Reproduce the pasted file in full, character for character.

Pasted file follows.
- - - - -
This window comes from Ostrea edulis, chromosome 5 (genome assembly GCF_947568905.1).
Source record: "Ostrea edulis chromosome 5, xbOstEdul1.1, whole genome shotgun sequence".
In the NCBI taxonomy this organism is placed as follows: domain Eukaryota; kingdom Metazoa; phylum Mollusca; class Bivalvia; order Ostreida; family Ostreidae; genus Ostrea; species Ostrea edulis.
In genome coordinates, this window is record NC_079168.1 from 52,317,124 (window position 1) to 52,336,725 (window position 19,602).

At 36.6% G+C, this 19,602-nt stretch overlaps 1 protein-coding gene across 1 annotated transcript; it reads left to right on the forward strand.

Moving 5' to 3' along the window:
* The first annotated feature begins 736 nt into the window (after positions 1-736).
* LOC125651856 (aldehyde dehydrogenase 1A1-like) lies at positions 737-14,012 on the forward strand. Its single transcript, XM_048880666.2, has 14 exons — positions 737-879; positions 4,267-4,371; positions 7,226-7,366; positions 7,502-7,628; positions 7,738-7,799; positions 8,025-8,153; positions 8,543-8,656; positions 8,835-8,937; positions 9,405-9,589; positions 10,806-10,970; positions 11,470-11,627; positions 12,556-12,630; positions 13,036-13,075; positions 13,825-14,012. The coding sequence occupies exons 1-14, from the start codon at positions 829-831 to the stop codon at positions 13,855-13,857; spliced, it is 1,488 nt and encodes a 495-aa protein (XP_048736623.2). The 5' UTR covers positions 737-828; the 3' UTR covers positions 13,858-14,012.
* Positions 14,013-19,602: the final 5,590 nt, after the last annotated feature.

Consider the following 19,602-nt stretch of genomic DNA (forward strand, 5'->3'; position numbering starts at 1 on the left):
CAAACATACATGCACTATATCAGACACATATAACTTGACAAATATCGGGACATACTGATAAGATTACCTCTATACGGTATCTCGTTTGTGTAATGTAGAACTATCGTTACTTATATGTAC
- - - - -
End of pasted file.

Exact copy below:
This window comes from Ostrea edulis, chromosome 5 (genome assembly GCF_947568905.1).
Source record: "Ostrea edulis chromosome 5, xbOstEdul1.1, whole genome shotgun sequence".
In the NCBI taxonomy this organism is placed as follows: domain Eukaryota; kingdom Metazoa; phylum Mollusca; class Bivalvia; order Ostreida; family Ostreidae; genus Ostrea; species Ostrea edulis.
In genome coordinates, this window is record NC_079168.1 from 52,317,124 (window position 1) to 52,336,725 (window position 19,602).

At 36.6% G+C, this 19,602-nt stretch overlaps 1 protein-coding gene across 1 annotated transcript; it reads left to right on the forward strand.

Moving 5' to 3' along the window:
* The first annotated feature begins 736 nt into the window (after positions 1-736).
* LOC125651856 (aldehyde dehydrogenase 1A1-like) lies at positions 737-14,012 on the forward strand. Its single transcript, XM_048880666.2, has 14 exons — positions 737-879; positions 4,267-4,371; positions 7,226-7,366; positions 7,502-7,628; positions 7,738-7,799; positions 8,025-8,153; positions 8,543-8,656; positions 8,835-8,937; positions 9,405-9,589; positions 10,806-10,970; positions 11,470-11,627; positions 12,556-12,630; positions 13,036-13,075; positions 13,825-14,012. The coding sequence occupies exons 1-14, from the start codon at positions 829-831 to the stop codon at positions 13,855-13,857; spliced, it is 1,488 nt and encodes a 495-aa protein (XP_048736623.2). The 5' UTR covers positions 737-828; the 3' UTR covers positions 13,858-14,012.
* Positions 14,013-19,602: the final 5,590 nt, after the last annotated feature.

Consider the following 19,602-nt stretch of genomic DNA (forward strand, 5'->3'; position numbering starts at 1 on the left):
CAAACATACATGCACTATATCAGACACATATAACTTGACAAATATCGGGACATACTGATAAGATTACCTCTATACGGTATCTCGTTTGTGTAATGTAGAACTATCGTTACTTATATGTAC